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Tuesday , August 20 2019

Morsi, Brotherhood, pragmatism

Yusuf Awadh Al-Azmi

 ‘The politics in our countries manipulates justice, discipline and morals to such an extent that I seek refuge in Allah! This is horrible.” – Tawfiq Al-Hakeem.

A few days ago, the former Egyptian president Mohammad Morsi passed away during his trial in Cairo.

Death is a divine decision. We can do nothing about it except pray for that good man during a part of his life that was an unforgettable page in the history of Egypt, a page that has been written and will never ever be ignored.

Actually, I will not talk for or against the situation back then, as what was done is done, and the power went to another president. This is life and this is the way of governance, where survival is for the most powerful, most intelligent and most resourceful.

Here, I will not talk about morals, principles or values. Such principles are judged and defined by the most powerful who managed to take power and control the decisions. Perhaps history will judge him in the future. History has plenty of similar incidents, and affirms that the umpire’s chair is not necessarily occupied by the most efficient but the most powerful.

I am not talking here about the language of the jungle but I am presenting a very realistic speech. Political, social, cultural contexts affirm what I want to say. Dealing with a state that used to be ruled by military regime for decades and all of a sudden had started witnessing justice and free elections which resulted in civil governance was like a sweet fairy dream that is very difficult to come true.

 Hosni Mubarak ended his 30-year military-like rule when he stepped down as president. Due to the long term, people had become accustomed to such type of governance especially since Mubarak was the third president in a line of three military presidents started with president Jamal Abdul Nasser followed by president Anwar Al-Sadat. They represented the same regime despite the small differences that were only in the details but they shared the same headline.

The dilemma that Morsi faced was the presence of the military council which managed the transition period after Mubarak stepped down. It was this military council that handed over the power to Morsi after declaring him winner of the presidential elections organized in 2012. The problem was that he did not deal in a smart way with the military council, which was considered like the real ruler even after Morsi received his presidential position. Such a type of governance where the civil president is in the forefront but the military engine stays in the background exists in some other countries. Many believe that such a relationship resembles the marriage of convenience and cannot last for long, since a ship cannot be navigated by two captains.

The period of tenure of Morsi revealed that a collision was going to occur. Morsi relied on his religious and political party which obtained the votes of a large number of Egyptian citizens. However, his way of approaching issues did not meet that period’s requirements.

I am not going to criticize or provide solutions. I just want to convey my impressions about a rare event represented by an Egyptian president coming to power via rare and unprecedented elections in terms of justice and freedom until he was deposed, detained and sued over a number of accusations, some of which have many question marks.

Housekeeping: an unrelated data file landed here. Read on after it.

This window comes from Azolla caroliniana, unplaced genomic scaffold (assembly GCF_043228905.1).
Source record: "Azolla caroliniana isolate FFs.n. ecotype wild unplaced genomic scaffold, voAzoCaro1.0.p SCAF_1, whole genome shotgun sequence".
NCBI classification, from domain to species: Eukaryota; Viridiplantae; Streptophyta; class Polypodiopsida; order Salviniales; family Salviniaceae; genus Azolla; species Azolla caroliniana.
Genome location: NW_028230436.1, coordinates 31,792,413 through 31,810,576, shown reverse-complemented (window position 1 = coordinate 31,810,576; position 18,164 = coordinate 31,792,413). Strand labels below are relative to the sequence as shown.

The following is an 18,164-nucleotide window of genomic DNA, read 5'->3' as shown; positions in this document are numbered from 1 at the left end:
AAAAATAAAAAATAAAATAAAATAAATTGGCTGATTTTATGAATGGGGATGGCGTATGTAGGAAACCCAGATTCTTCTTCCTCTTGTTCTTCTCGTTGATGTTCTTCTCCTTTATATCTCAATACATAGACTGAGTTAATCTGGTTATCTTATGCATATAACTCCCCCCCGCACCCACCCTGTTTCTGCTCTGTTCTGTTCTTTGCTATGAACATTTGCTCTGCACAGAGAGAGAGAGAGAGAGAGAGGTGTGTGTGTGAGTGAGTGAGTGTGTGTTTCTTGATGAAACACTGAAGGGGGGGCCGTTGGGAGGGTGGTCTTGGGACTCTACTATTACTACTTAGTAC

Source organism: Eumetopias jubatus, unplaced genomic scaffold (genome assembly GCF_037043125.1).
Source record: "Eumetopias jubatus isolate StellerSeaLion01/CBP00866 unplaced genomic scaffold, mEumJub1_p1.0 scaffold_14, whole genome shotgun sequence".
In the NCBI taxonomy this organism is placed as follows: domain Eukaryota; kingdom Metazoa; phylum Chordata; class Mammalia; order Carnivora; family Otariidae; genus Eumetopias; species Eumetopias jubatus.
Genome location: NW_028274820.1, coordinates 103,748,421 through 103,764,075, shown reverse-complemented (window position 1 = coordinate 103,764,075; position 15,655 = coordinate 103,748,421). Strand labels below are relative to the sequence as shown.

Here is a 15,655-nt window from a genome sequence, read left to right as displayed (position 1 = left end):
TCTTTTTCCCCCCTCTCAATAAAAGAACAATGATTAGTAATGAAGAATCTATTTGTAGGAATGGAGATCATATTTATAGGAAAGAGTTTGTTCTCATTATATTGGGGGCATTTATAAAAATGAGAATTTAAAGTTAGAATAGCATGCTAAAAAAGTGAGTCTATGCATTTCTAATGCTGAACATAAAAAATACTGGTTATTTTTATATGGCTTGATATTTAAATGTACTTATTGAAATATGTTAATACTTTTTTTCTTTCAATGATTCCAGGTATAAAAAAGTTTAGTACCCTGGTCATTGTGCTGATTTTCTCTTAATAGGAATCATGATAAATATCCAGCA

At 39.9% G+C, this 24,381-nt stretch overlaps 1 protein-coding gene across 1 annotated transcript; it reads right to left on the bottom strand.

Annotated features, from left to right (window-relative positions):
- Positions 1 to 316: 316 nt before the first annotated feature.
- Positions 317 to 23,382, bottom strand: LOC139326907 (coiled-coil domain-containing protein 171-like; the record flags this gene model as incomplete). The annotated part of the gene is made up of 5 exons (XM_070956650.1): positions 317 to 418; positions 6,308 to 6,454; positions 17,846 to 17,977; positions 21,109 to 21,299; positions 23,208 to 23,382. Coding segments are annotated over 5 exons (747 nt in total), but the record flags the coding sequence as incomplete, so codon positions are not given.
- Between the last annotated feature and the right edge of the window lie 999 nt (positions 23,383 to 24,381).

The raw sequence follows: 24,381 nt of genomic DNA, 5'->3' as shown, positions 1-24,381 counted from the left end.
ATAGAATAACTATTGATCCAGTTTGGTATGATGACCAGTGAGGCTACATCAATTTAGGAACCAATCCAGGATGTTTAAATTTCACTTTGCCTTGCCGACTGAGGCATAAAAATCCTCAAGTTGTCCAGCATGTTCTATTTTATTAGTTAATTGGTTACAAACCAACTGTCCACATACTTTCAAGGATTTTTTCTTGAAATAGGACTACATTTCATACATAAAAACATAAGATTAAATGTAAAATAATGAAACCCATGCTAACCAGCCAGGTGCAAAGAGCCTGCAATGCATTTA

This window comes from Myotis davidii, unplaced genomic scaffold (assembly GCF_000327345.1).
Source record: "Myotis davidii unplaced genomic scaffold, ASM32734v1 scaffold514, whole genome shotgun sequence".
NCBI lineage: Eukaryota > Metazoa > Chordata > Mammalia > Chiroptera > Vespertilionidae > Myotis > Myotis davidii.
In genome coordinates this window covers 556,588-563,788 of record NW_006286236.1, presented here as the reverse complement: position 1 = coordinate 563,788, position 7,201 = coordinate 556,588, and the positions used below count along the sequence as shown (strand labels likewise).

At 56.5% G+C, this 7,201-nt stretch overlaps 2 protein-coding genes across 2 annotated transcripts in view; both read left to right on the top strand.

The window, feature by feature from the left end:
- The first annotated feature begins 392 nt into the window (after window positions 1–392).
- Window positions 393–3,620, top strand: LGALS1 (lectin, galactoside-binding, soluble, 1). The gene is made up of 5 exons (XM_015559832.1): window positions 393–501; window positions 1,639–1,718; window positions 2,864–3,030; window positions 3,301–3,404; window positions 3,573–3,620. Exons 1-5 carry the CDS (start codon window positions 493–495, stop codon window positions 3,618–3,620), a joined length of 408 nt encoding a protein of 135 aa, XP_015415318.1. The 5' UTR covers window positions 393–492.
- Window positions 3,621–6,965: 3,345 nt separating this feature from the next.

The man has passed away (We pray Allah will forgive him). Without getting into any enquires about his death, I would like to ask frankly if the Muslim Brotherhood Group is still in enmity with the ruling regime or will it deal with the regime in the future on a pragmatic basis since the regime is a real fact.

I also want to ask if the Muslim Brotherhood Group is ready for any dramatic future scenarios that the international stage might witness with changes in some situations. Such changes might negatively affect the relations between the Muslim Brotherhood Group and their prominent supporters, namely Qatar and Turkey.

The Muslim Brotherhood Group is one of the most well organized political parties. Most of its activities were carried out in the shadow due to which it has become part of the habits of this group to work well in the shadow away from the open fields. That is why when Muslim Brotherhood Group moved to work in public, the traces of shadow were seen on their performance, revealing a large part of their attitude and leading their brightness to fade away. The reason for this is that this group did not accumulate enough experience that would enable them to work in public and deal with the so-called “deep state”, which managed to defeat them since it controlled everything on the ground. That is why the experience did not last for long and Muslim Brotherhood Group are back in the shadow and behind bars.

I once again stress that I am neither for nor against when I say the experience of the Turkish President Recep Tayyip Erdogan and his Justice and Freedom Party is the best because of its realistic nature and the shrewd way of dealing with the participating official bodies. This way led Erdogan and his companions to take control of the entire state.

May Allah show mercy to the late president Mohammad Morsi, who will be mentioned in history as the first Egyptian to lead Egypt through free elections. He also served as an example that deserves to be studied during the short period he ruled Egypt.

Twitter – @alzmi1969

By Yousef Awadh Al-Azmi

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